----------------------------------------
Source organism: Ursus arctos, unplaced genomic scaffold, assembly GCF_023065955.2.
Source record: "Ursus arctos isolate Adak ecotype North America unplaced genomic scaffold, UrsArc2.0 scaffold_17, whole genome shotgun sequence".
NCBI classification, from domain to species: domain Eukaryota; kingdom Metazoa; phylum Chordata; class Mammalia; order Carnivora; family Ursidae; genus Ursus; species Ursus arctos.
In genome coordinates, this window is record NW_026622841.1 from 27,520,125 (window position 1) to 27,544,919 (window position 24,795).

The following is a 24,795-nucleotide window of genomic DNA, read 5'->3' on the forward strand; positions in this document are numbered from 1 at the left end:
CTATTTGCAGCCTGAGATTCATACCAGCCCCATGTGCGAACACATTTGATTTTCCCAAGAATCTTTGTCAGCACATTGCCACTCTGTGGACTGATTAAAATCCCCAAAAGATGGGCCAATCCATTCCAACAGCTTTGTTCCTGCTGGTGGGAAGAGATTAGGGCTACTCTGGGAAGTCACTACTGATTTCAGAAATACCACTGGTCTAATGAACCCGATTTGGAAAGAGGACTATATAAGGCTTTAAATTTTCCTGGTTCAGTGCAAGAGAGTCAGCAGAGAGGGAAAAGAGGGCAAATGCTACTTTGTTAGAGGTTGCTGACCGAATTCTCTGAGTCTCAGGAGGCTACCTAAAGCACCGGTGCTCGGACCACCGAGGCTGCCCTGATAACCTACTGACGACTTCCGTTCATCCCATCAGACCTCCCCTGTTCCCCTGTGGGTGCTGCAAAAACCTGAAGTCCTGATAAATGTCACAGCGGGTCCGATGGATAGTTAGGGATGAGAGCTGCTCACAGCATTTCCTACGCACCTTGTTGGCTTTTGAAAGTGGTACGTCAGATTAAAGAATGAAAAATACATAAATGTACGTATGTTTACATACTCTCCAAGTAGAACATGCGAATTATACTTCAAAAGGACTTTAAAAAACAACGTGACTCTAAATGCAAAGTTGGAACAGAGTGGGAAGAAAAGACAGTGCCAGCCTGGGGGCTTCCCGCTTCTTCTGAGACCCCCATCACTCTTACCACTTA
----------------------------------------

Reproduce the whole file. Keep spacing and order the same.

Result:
Source organism: Ursus arctos, unplaced genomic scaffold, assembly GCF_023065955.2.
Source record: "Ursus arctos isolate Adak ecotype North America unplaced genomic scaffold, UrsArc2.0 scaffold_17, whole genome shotgun sequence".
NCBI classification, from domain to species: domain Eukaryota; kingdom Metazoa; phylum Chordata; class Mammalia; order Carnivora; family Ursidae; genus Ursus; species Ursus arctos.
In genome coordinates, this window is record NW_026622841.1 from 27,520,125 (window position 1) to 27,544,919 (window position 24,795).

The following is a 24,795-nucleotide window of genomic DNA, read 5'->3' on the forward strand; positions in this document are numbered from 1 at the left end:
CTATTTGCAGCCTGAGATTCATACCAGCCCCATGTGCGAACACATTTGATTTTCCCAAGAATCTTTGTCAGCACATTGCCACTCTGTGGACTGATTAAAATCCCCAAAAGATGGGCCAATCCATTCCAACAGCTTTGTTCCTGCTGGTGGGAAGAGATTAGGGCTACTCTGGGAAGTCACTACTGATTTCAGAAATACCACTGGTCTAATGAACCCGATTTGGAAAGAGGACTATATAAGGCTTTAAATTTTCCTGGTTCAGTGCAAGAGAGTCAGCAGAGAGGGAAAAGAGGGCAAATGCTACTTTGTTAGAGGTTGCTGACCGAATTCTCTGAGTCTCAGGAGGCTACCTAAAGCACCGGTGCTCGGACCACCGAGGCTGCCCTGATAACCTACTGACGACTTCCGTTCATCCCATCAGACCTCCCCTGTTCCCCTGTGGGTGCTGCAAAAACCTGAAGTCCTGATAAATGTCACAGCGGGTCCGATGGATAGTTAGGGATGAGAGCTGCTCACAGCATTTCCTACGCACCTTGTTGGCTTTTGAAAGTGGTACGTCAGATTAAAGAATGAAAAATACATAAATGTACGTATGTTTACATACTCTCCAAGTAGAACATGCGAATTATACTTCAAAAGGACTTTAAAAAACAACGTGACTCTAAATGCAAAGTTGGAACAGAGTGGGAAGAAAAGACAGTGCCAGCCTGGGGGCTTCCCGCTTCTTCTGAGACCCCCATCACTCTTACCACTTA